We’ve all been there – you’re rattling off to your friends about your latest relationship or office drama, the ‘he said, she said’, while they roll their eyes and discern that you probably have too much time on your hands to worry about the petty things in life. ‘You need a hobby!’ they may say, concluding that occupying your time and energy with something more constructive would be the best thing for you. And the truth is, they’re right.
In today’s fast-paced world, it’s all too easy to become obsessed with your smartphone or your crush’s most recent Instagram post, rather than put some quality time into a good ol’ hobby. But, studies have consistently found that pastimes are good for your overall wellbeing. Whether it’s painting, cooking for friends, birdwatching, surfing or even knitting, hobbies are a great way to reduce stress, give you a sense of accomplishment, connect with likeminded individuals and, in some cases, get fit and healthy, or even earn you extra money.
Finding a Pastime that Suits You
Understandably, hobbies can sometimes be limited to the place you live in. For example, if you love surfing, but the nearest beach is 100kms away, you’d be forgiven for holding off on waxing your board. Of course, one could argue that skateboarding is a decent enough alternative. With a little luck and a bit of imagination, you could well find a whole new hobby that you had not tried before, and even make some friends along the way.
There are a couple of other factors that need to be considered, of course, like time. Someone with a busy schedule may not always have the opportunity to whip out the watercolours and paint a portrait, but it is actually of vital importance to make the time to do something that brings you joy, whether alone or with friends. You needn’t share interests with loads of other people, either, in order to crank up the social aspect of having a hobby. For example, if you enjoy a spot of fishing while your significant other likes bird-watching, a little Sunday drive to the nearest nature reserve could do wonders for the both of you. As with countless activities, the endorphins that are released when performing a hobby you enjoy can have a positive effect on the mind, body and soul.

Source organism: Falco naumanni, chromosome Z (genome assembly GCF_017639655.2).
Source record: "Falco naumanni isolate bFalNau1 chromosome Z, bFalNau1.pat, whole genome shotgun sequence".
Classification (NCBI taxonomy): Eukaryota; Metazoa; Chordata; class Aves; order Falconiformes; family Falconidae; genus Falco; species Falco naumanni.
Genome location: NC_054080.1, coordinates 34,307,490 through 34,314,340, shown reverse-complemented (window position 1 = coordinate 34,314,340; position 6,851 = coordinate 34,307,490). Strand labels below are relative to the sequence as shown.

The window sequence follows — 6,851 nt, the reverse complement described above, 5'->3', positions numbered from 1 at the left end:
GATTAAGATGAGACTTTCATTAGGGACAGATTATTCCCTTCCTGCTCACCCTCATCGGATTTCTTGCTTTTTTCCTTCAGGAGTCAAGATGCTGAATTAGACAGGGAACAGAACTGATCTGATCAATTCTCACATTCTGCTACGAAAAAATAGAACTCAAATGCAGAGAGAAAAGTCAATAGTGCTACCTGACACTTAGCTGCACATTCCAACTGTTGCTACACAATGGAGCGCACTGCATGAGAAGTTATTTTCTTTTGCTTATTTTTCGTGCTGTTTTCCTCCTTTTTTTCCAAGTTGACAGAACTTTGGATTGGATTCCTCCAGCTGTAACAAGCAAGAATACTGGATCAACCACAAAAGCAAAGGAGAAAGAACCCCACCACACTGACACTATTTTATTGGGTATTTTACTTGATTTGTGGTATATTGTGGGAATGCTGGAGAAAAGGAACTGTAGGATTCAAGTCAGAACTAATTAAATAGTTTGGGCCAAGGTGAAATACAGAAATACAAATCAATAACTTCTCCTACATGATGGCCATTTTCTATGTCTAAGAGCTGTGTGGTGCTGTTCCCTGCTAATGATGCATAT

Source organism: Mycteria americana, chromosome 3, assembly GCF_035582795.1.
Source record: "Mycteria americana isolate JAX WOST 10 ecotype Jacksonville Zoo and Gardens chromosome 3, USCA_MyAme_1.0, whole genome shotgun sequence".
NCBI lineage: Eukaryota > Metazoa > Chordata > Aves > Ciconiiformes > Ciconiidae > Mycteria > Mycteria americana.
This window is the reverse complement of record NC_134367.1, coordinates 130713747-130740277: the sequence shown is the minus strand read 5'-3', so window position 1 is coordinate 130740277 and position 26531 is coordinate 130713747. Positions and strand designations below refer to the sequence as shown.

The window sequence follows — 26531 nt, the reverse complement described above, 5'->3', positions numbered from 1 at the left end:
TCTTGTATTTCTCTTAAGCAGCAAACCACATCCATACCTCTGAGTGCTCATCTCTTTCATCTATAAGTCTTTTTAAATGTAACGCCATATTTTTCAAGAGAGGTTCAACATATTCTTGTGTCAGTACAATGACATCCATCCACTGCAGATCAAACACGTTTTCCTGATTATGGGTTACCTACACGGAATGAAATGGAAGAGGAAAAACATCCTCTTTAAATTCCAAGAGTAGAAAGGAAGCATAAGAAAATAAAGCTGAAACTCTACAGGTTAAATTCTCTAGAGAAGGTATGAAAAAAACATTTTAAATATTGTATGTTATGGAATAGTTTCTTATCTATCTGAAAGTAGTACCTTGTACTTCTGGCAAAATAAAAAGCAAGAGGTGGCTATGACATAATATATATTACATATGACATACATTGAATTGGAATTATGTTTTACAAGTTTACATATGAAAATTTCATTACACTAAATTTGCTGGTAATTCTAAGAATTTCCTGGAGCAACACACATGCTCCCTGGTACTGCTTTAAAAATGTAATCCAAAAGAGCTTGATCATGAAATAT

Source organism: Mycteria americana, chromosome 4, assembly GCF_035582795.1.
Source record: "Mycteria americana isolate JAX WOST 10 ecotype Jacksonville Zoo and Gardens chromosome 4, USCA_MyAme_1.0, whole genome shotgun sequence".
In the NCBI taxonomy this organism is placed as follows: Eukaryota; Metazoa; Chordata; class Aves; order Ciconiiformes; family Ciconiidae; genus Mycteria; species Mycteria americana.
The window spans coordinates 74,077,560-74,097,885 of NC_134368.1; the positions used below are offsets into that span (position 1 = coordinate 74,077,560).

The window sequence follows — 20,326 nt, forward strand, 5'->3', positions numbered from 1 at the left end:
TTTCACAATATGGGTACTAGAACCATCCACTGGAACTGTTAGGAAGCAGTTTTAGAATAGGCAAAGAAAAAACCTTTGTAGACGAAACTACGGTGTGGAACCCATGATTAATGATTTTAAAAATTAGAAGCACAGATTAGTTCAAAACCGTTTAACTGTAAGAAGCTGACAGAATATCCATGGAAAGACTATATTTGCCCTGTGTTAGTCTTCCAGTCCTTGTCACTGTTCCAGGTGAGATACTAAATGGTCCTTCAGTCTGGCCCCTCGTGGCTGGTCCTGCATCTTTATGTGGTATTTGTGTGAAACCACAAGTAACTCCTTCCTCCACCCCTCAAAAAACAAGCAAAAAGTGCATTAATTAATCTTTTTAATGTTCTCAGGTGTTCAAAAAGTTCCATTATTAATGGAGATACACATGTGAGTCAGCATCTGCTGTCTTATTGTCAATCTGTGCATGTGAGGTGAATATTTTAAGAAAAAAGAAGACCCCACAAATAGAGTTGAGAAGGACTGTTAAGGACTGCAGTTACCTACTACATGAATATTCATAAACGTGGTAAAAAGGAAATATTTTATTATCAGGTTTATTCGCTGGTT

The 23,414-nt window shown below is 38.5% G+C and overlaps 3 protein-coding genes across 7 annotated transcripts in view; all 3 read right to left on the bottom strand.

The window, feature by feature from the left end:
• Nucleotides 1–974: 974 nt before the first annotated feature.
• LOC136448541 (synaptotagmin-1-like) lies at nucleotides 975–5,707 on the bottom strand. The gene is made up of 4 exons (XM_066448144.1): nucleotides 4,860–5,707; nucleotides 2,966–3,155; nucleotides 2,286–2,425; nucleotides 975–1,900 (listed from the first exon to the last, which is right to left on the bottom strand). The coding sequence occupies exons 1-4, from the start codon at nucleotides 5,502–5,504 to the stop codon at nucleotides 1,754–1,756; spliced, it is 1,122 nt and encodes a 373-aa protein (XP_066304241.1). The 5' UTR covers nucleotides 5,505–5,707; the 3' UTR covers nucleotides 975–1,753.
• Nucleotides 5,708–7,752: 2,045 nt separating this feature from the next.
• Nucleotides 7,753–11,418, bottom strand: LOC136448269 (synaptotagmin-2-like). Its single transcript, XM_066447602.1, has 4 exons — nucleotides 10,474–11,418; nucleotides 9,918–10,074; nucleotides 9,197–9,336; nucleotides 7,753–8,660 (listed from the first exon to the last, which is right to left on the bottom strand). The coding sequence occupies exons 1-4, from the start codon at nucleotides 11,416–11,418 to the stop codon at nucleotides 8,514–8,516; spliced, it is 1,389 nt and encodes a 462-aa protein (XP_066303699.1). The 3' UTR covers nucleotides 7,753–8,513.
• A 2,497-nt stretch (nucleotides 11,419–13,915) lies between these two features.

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Making Money, Made Fun
An old adage tells us that, just because you enjoy doing something, doesn’t mean you should – or even could – make a career of it. Of course, some pastime activities could well be a means of earning some extra income. If you love spending time with dogs, but can’t have one of your own in your apartment, you could easily find someone who is happy to pay you to walk their pooches every other day. It’s a win-win! You get the benefit of spending some time with furry friends while getting some extra exercise, and get paid for it!
A quick glance in the classifieds – or some creativity of your own – will open up countless other opportunities to get paid for doing what you enjoy. Art fanatics could soak up some masterpieces while working a weekend job as a curator for a gallery, while those who love languages and meeting people from around the world could do well as tour guides on sightseeing busses. Of course, it is often the case that the moment a hobby becomes a job, it’s no longer quite as fun – but this isn’t set in stone.
Just do Something
At the end of the day, whatever kind of activity you enjoy – and whether you’re paying to do it, or getting paid to do it – it’s important to have at least one hobby that brings you joy. Whether it’s as intense as cycling up a mountain, or as low-key as collecting stamps, the benefits are the same all around: lower stress, more happiness. If you have no idea what you might enjoy, get online and start looking. You may just make some new friends – and some money – along the way! At the end of the day, anything is better than nothing.